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Re: [freehaven-dev] sketching accountability requirements/solutionsin FH

On Sun, 19 Nov 2000 dmolnar@belegost.mit.edu wrote:

> 4. Output (B, C'_1, C'_2, .... C'_n) as the reply block. 

By the way, one observation and one wish list item:

1) If we put the C'_i in the correct order (i.e. identify which one is 
   the public key for the third hop), then

	1.1) we can successfully pay different hops different amounts
	but only in the sense of "pay hop 5." If we want to pay 
	based on some other criterion, then we need to look at 
	what exactly is in that payment.

	(For example, maybe you have a time bonus by encrypting cash
	which has to be redeemed quickly, because its value decays
	with time. Further add the restriction that hop i can't 
	redeem its cash until hop i+1 redeems its cash, and you may
	have an incentive to pass along such messages quickly.
	or to drop them on the floor if the chain is unreliable enough.)

	1.2) a sender can encrypt a message M with the C_i's such that
	only the last hop sees the unencrypted message. This is in
	contrast to the current situation, where the message is passed
	as-is attached to the reply block header B. 

2) Jonathan Kelner noticed that if we can find a function which takes
   a tuple of public keys, a tuple of hops, and a message, 
	F((E_1, E_2,E_3,..E_n), (HOP1, HOP2,...HOPn), M)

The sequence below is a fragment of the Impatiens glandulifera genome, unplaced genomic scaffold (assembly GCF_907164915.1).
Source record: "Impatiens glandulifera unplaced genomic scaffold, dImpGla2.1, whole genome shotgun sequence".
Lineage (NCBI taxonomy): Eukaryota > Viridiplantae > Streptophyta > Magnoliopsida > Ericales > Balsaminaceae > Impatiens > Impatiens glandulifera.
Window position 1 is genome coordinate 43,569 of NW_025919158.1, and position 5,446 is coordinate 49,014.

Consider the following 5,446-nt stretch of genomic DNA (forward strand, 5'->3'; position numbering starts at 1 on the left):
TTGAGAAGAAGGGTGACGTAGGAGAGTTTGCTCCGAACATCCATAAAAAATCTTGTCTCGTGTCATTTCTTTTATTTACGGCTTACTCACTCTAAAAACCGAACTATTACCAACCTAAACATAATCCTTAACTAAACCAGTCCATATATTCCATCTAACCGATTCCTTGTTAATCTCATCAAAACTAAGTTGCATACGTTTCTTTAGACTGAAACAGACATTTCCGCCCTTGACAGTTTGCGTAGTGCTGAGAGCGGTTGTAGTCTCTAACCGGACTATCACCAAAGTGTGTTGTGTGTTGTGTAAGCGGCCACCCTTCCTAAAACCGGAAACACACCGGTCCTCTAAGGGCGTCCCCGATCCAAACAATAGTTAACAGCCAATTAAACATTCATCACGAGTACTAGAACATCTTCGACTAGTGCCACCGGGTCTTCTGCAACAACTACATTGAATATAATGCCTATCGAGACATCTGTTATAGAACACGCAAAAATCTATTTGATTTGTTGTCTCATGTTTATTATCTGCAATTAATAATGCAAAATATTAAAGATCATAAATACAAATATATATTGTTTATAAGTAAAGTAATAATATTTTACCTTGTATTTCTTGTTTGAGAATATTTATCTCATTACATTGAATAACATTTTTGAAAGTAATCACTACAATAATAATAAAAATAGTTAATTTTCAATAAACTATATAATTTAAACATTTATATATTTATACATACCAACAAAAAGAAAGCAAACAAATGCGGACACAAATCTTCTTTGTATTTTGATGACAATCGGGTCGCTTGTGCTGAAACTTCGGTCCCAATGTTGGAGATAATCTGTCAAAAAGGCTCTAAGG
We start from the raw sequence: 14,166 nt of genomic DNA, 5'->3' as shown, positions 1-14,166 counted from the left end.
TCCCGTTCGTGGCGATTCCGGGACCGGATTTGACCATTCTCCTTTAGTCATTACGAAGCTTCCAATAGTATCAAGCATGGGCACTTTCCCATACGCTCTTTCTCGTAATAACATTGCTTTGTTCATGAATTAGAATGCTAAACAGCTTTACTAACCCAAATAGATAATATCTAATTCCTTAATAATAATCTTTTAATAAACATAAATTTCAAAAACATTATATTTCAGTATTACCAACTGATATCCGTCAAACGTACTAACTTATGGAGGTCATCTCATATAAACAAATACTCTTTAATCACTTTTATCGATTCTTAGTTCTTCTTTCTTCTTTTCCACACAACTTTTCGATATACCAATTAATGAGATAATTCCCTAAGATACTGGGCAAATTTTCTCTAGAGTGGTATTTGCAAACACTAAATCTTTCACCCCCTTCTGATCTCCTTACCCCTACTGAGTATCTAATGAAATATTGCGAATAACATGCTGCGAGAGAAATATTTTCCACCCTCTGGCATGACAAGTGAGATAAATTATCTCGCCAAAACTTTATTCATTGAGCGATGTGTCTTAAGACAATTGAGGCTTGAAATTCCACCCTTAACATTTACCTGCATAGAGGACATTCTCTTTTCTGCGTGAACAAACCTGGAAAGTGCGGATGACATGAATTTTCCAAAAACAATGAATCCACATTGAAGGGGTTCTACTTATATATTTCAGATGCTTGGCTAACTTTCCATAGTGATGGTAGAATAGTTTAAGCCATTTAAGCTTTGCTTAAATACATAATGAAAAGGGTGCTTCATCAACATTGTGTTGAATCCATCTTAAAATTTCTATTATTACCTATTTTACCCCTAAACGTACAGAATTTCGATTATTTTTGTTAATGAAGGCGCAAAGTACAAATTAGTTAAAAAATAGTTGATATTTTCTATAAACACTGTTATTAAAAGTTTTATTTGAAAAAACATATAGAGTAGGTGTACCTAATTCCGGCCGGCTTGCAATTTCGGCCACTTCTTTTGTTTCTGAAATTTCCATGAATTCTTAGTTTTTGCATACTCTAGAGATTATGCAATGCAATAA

and outputs a new function 
	REPLY(M) := E_1( HOP2 E_2( HOP3 ... E_n(M))..)
   where HOPi stands for the e-mail address of the ith hop
   such that given REPLY(), it is

		* infeasible to determine the E_i 		
		* infeasible to determine the HOPi

   then F can act as a secure reply block. The advantage of such an F 
   over the current reply block system is that it allows for M to be
   encrypted with the keys of each of the hops. So an adversary who 
   has compromised hop k_1 and hop k_2 can't correlate any messages
   (right now he can notice the same M appended to B).
   This would also alleviate the problem we have with the blinded-key 
   construction where an adversary can take a key C'_i in isolation 
   and start trying to see if particular mix nodes respond to it. With
   this, none of the public keys are accessible by themselves. 

   I do not know of a practical way to build such a F. There might be
   a theoretical construction based on recent work in "CryptoComputing",
   but I'd have to look at it for a while and right now there's more
   pressing stuff...